Monocle Man, prose, CD single, underscored with Herrick’s original music and vocals. The second track features the music alone.
Review by Gabriel Ricard
Leigh Herrick’s flawless spoken-word poem, “Monocle Man” is a full-length feature film in terms of its harrowing imagery put to a beautiful, ghostly, passionate voice and equally haunting music.... There’s a certain amount of patience with something like this. You just don’t know what you’re going to wind up with. Even the broadest mind in the world can still be surprised. I couldn’t even venture a guess of what I was going to find on this two-track single. That’s one of the charms of discovering spoken-word material. The best artists in the field can offer nothing less as an introduction than the element of surprise. One of the best things they can do is shake you out of a preconception about the world in general. Sometimes, that element of surprise is a good thing. Sometimes, it isn’t. Monocle Man is one of those good surprises....
The first trip through Herrick’s bizarre world was the most interesting one. The story is told with a voice that brings to mind weary veterans of AA meetings. Set against music that drips off the words like leaky pipes, it occasionally whips itself into a frenzy of metal banging while background vocals rise to a haunted house howl. Maybe I’ve been listening to too much popular music lately. That’s certainly possible, and it could account for why Monocle Man’s initial listen was such a shock to the system. The tone, music and some of the stronger images in the piece were so engaging that it was impossible to come to any kind of an opinion when it was all over. There was the suspicion that it was indeed a brilliant work from one of the most provocative talents in the field. That was certainly a lingering thought, but it was difficult to know for sure. Ideally, the best spoken word poetry will do this to you every time. The most enduring works are the ones that refuse to be initially and unconditionally pleasing. They want your attention for at least a handful of listens.
Knowing this I went back to it for a second round and was pleased to find my first impression emphasized and then improved upon. The voice was still there, the music and the overall scene Herrick so beautifully constructs. It was all there, and it got even better when some of the imagery began to sink in. Herrick does a truly inspired job in escalating the hushed madness in her voice and story. The great magic trick of the whole thing is in how it seems to build towards something, only to stop and settle into the everyday. Or at least it settles into Herrick’s concept of the everyday. It almost seems to come full circle, but it’s difficult to know that for sure. As in a lot of poetry, there’s a certain amount of interpretation left to the reader. Herrick is pretty specific in what she’s trying to say, but there’s still some room for discussion and for what the poem pushes to the front of your thoughts and memories.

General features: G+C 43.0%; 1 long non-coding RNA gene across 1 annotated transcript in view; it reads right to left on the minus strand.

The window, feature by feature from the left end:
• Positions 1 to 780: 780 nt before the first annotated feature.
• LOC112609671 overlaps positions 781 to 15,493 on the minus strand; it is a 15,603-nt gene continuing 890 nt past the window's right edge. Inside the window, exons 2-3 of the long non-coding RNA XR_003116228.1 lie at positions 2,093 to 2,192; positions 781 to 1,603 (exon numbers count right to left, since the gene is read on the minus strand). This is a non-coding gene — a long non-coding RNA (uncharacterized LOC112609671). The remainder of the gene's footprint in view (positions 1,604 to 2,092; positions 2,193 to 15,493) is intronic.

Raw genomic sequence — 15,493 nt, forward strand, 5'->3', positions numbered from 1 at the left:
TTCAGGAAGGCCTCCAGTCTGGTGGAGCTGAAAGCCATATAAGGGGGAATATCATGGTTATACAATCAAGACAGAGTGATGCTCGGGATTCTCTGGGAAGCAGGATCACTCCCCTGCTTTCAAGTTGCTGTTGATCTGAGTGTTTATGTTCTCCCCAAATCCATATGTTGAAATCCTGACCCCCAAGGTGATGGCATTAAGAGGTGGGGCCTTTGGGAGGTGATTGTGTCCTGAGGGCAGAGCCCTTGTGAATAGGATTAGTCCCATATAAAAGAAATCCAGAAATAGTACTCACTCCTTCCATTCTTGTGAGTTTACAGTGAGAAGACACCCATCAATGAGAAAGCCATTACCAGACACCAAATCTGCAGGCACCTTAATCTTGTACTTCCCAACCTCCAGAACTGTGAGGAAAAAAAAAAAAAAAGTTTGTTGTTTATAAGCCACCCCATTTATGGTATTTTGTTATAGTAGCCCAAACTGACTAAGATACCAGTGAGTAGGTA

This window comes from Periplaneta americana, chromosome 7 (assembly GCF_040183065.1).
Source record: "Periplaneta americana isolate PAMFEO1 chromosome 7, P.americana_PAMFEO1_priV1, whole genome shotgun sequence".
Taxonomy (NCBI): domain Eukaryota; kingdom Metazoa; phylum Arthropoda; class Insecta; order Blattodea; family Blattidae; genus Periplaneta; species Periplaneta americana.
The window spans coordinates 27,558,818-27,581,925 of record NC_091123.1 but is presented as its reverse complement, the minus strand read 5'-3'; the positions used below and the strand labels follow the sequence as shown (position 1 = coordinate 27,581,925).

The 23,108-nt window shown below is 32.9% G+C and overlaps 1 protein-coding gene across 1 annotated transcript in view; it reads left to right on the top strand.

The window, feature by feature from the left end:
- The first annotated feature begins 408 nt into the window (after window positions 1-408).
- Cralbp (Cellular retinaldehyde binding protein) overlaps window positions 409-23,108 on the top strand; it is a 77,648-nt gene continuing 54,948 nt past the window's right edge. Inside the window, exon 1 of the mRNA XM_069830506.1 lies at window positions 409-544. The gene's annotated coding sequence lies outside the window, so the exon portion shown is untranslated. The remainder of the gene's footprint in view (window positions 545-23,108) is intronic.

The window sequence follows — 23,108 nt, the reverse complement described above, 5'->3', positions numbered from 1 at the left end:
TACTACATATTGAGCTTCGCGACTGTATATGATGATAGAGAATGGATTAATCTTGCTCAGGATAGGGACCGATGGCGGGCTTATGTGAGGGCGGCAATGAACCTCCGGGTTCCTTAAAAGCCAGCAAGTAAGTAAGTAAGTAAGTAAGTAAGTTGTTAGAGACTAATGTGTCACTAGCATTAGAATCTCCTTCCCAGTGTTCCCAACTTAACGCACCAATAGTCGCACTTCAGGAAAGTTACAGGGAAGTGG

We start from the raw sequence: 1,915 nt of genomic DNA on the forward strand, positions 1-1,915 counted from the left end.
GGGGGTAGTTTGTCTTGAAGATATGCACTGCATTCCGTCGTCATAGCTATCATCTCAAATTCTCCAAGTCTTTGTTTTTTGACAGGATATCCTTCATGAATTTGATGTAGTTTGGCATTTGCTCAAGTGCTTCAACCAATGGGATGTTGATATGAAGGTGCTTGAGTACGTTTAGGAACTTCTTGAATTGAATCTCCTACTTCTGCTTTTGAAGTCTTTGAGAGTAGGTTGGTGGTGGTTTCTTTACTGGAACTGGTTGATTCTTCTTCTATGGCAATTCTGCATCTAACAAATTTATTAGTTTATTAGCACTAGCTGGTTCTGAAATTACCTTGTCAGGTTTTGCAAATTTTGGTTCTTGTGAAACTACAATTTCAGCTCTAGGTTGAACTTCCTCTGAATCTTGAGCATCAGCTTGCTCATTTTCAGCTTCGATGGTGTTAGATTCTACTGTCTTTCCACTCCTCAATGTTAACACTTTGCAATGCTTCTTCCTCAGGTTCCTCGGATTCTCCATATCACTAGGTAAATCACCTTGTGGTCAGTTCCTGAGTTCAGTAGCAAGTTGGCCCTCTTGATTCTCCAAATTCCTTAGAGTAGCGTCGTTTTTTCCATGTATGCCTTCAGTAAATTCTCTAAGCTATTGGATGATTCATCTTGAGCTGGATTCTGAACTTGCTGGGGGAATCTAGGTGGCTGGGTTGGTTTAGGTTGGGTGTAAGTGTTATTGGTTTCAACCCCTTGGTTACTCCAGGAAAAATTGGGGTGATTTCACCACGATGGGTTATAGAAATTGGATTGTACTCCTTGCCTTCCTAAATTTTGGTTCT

The third listen settled all thoughts on the poem for good. There was no doubt in my mind as it finished that I had just listened to one of the most profound pieces of spoken word poetry that I’ve heard in entirely too long. It also revealed a suspicion that had first come to mind during the first listen. Some of the most remarkable points in the story are the ones that involve Herrick describing the people around her. Some of them would probably feel right at home in a David Lynch movie. Others are commonplace figures who still gain an unnatural, almost disturbing [presence] through Herrick’s voice and skill for imagery. It’s in these characterizations and in painting the parts of her world that she wants us to see that Herrick gives us the best performance aspects of “Monocle Man.” Hers is the perfect performance for a poem such as this because it never gets too full of itself. It remains low-key and therefore enhances the rest.
Monocle Man also features a music-only track featuring the score from the piece. There’s a beautiful, appropriate painting by Branko Gulin for the cover art as well. Neither of those bonuses is essential to enjoying “Monocle Man,” but they don’t hurt. They simply make a perfect thing a contradiction by making it even better.
Believe it or not, but “Monocle Man” is just a little over twelve minutes long.
-Gabriel Ricard, Unlikely Stories